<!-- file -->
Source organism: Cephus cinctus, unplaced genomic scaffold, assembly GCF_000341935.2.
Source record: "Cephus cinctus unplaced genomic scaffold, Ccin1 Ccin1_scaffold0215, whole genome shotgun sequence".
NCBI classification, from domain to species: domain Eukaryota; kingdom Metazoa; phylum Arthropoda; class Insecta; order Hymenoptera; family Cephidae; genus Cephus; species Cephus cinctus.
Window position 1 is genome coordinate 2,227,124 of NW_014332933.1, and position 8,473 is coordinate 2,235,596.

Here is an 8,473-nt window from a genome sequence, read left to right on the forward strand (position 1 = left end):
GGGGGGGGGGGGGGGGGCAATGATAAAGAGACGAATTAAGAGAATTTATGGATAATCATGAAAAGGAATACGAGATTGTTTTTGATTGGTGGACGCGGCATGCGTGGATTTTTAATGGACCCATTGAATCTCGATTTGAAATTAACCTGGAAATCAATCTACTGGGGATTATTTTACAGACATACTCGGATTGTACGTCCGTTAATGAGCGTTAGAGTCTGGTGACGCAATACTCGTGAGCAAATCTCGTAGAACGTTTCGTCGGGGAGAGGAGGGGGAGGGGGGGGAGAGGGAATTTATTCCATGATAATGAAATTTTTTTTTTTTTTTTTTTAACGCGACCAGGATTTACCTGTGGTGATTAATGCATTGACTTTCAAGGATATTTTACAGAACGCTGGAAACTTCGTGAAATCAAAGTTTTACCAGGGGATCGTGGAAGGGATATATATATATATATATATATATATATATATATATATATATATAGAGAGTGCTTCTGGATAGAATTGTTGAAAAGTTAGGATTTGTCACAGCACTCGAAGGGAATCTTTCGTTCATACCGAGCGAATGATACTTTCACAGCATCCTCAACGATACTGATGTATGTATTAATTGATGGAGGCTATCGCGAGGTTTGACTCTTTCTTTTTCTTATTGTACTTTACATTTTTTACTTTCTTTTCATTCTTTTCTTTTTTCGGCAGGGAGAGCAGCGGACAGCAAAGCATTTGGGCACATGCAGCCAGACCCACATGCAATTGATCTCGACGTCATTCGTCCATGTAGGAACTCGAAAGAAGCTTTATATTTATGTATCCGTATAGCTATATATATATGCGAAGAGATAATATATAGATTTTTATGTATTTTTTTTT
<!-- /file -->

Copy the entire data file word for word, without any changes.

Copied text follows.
Source organism: Cephus cinctus, unplaced genomic scaffold, assembly GCF_000341935.2.
Source record: "Cephus cinctus unplaced genomic scaffold, Ccin1 Ccin1_scaffold0215, whole genome shotgun sequence".
NCBI classification, from domain to species: domain Eukaryota; kingdom Metazoa; phylum Arthropoda; class Insecta; order Hymenoptera; family Cephidae; genus Cephus; species Cephus cinctus.
Window position 1 is genome coordinate 2,227,124 of NW_014332933.1, and position 8,473 is coordinate 2,235,596.

Here is an 8,473-nt window from a genome sequence, read left to right on the forward strand (position 1 = left end):
GGGGGGGGGGGGGGGGGCAATGATAAAGAGACGAATTAAGAGAATTTATGGATAATCATGAAAAGGAATACGAGATTGTTTTTGATTGGTGGACGCGGCATGCGTGGATTTTTAATGGACCCATTGAATCTCGATTTGAAATTAACCTGGAAATCAATCTACTGGGGATTATTTTACAGACATACTCGGATTGTACGTCCGTTAATGAGCGTTAGAGTCTGGTGACGCAATACTCGTGAGCAAATCTCGTAGAACGTTTCGTCGGGGAGAGGAGGGGGAGGGGGGGGAGAGGGAATTTATTCCATGATAATGAAATTTTTTTTTTTTTTTTTTTAACGCGACCAGGATTTACCTGTGGTGATTAATGCATTGACTTTCAAGGATATTTTACAGAACGCTGGAAACTTCGTGAAATCAAAGTTTTACCAGGGGATCGTGGAAGGGATATATATATATATATATATATATATATATATATATATATATATAGAGAGTGCTTCTGGATAGAATTGTTGAAAAGTTAGGATTTGTCACAGCACTCGAAGGGAATCTTTCGTTCATACCGAGCGAATGATACTTTCACAGCATCCTCAACGATACTGATGTATGTATTAATTGATGGAGGCTATCGCGAGGTTTGACTCTTTCTTTTTCTTATTGTACTTTACATTTTTTACTTTCTTTTCATTCTTTTCTTTTTTCGGCAGGGAGAGCAGCGGACAGCAAAGCATTTGGGCACATGCAGCCAGACCCACATGCAATTGATCTCGACGTCATTCGTCCATGTAGGAACTCGAAAGAAGCTTTATATTTATGTATCCGTATAGCTATATATATATGCGAAGAGATAATATATAGATTTTTATGTATTTTTTTTT